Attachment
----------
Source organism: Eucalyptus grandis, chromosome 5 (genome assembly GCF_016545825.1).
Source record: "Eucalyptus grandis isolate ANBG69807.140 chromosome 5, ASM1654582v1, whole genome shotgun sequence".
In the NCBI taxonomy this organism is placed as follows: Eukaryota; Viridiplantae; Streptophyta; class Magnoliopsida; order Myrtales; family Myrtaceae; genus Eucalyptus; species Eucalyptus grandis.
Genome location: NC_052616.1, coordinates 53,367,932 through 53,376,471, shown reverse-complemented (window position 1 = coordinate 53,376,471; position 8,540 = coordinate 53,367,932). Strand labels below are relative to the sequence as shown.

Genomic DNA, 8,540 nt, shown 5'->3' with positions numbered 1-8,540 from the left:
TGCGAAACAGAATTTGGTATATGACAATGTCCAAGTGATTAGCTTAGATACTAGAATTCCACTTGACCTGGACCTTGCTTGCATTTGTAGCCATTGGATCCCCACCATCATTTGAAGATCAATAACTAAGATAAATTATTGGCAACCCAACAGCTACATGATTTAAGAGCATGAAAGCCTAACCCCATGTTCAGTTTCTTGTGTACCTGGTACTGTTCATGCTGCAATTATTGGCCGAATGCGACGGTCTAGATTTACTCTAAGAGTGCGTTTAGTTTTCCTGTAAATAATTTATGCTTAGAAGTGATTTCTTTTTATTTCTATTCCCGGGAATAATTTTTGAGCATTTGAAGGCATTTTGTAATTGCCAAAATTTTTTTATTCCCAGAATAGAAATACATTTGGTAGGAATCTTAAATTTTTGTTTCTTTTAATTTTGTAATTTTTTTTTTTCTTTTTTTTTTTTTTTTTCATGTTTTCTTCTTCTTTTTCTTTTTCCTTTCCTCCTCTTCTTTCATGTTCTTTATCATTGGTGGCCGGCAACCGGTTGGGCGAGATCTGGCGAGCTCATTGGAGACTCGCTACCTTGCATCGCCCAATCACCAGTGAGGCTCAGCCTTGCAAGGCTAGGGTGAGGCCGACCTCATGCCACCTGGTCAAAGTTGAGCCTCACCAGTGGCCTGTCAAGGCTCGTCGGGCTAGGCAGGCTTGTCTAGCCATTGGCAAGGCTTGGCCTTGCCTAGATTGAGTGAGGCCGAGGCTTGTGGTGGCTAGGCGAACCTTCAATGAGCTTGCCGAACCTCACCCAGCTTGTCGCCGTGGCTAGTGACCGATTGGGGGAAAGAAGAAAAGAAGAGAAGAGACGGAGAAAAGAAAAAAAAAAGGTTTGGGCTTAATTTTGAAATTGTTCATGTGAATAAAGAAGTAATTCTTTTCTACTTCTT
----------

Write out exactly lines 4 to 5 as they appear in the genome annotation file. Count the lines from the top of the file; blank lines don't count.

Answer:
Genome location: NC_052616.1, coordinates 53,367,932 through 53,376,471, shown reverse-complemented (window position 1 = coordinate 53,376,471; position 8,540 = coordinate 53,367,932). Strand labels below are relative to the sequence as shown.

Genomic DNA, 8,540 nt, shown 5'->3' with positions numbered 1-8,540 from the left: